The number of arrests made by police in New York city has tumbled by as much as 66 per cent amid a bitter disagreement between officers and the city’s civilian leadership. The number of citations for traffic offences and minor crimes has fallen by as much as 90 per cent.
Officials at the main police unions have officially denied officers are not responding to crimes, but reports say privately officers have admitted they are enforcing a deliberate slowdown because of the stand-off with Mayor Bill de Blasio.
“This is not a slowdown for slowdown’s sake,” one police source told the New York Post. “Cops are concerned, after the reaction from City Hall on the Garner case, about de Blasio not backing them.”
The dispute focuses on claims by officers that the mayor has not sufficiently supported the force amid a national controversy over the treatment of black suspects by some officers. Indeed, Mr de Blasio went as far as to say that he had advised his son, Dante, who is of mixed race, to “take special care” in any encounter with police officers.
The nationwide concern, that has let to protests in many US cities, has been fuelled by events such as the shooting dead by a policeman of unarmed teenager Michael Brown in Ferguson, Missouri, and the death of Eric Garner, a 46-year-old man from New York, who died after police placed him in an unauthorised choke-hold.
The anger has been further fuelled by a series of decisions in which officials announced they would not be charging the officers over the deaths of the suspects.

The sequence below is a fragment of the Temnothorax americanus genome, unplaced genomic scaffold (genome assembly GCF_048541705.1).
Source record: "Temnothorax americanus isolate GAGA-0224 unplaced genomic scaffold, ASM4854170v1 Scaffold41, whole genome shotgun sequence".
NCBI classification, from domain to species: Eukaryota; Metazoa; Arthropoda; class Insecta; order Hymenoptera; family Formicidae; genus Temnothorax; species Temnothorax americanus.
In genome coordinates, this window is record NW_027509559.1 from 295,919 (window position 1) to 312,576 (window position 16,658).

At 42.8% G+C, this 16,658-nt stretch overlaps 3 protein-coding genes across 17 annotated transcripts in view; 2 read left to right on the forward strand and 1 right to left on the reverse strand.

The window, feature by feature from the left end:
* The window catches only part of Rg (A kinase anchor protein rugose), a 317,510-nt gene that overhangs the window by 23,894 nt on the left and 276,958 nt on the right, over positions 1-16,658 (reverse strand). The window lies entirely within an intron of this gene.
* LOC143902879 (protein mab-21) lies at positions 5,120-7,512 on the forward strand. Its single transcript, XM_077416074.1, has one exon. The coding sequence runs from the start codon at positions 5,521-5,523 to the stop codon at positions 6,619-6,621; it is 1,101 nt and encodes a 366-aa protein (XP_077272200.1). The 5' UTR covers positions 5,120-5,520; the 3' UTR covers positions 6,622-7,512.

The fall-out between Mr de Blasio and the New York Police Department was underscored following the shooting deaths of two officers, Rafael Ramos and Wenjian Liu, who were killed last week in New York.
The gunman, 28-year-old Ismaaiyl Brinsley, who subsequently killed himself, had posted anti-police messages online, referring to the cases of Mr Garner and Mr Brown.
In the aftermath of the deaths of the officers, killed in their patrol car by Brinsley, the head of the Patrolmen’s Benevolent Association, Patrick Lynch, claimed Mr de Blasio had “blood on his hands”.
At a press conference held at the hospital where the bodies of the patrolmen were taken, a number of officers turned their backs on Mr de Blasio as he left the building. Officers performed a similar act of public disrespect when the mayor delivered a eulogy at Mr Ramos’s funeral service last Saturday.
Officers representatives have said part of the reason for the slowdown in arrests is a concern over safety. Reports in the US media say officers have been warned to exercise “discretion”. One union president reportedly told officers: “The the rules are made by them to hurt you. Well now we’ll use those rules to protect us.”
In an effort to defuse the crisis, Mr de Blasio this week talked with the representatives of five police unions in a two-hour meeting in Queens. Reports said a union head lectured Mr de Blasio on public relations while the mayor defended his record and told the officials to go back and check his comments supporting the force.
“There was no yelling,” Al O’Leary, a spokesman for the Patrolmen’s Benevolent Association, the largest police union, told the New York Times. “And there was no laughing.”
It remains to be seen how the dispute will be resolved. There is broad support for the police force across the city. But the force risks a backlash if people believe officers are not keeping the city safe as a result of the disagreement with the mayor.
Meanwhile, an annual report by the National Law Enforcement Officers Memorial Fund found that 50 officers were killed by guns in 2014, a sharp increase from 32 deaths in 2013. Despite that, police deaths by guns remain far below a high of 156 in 1973.
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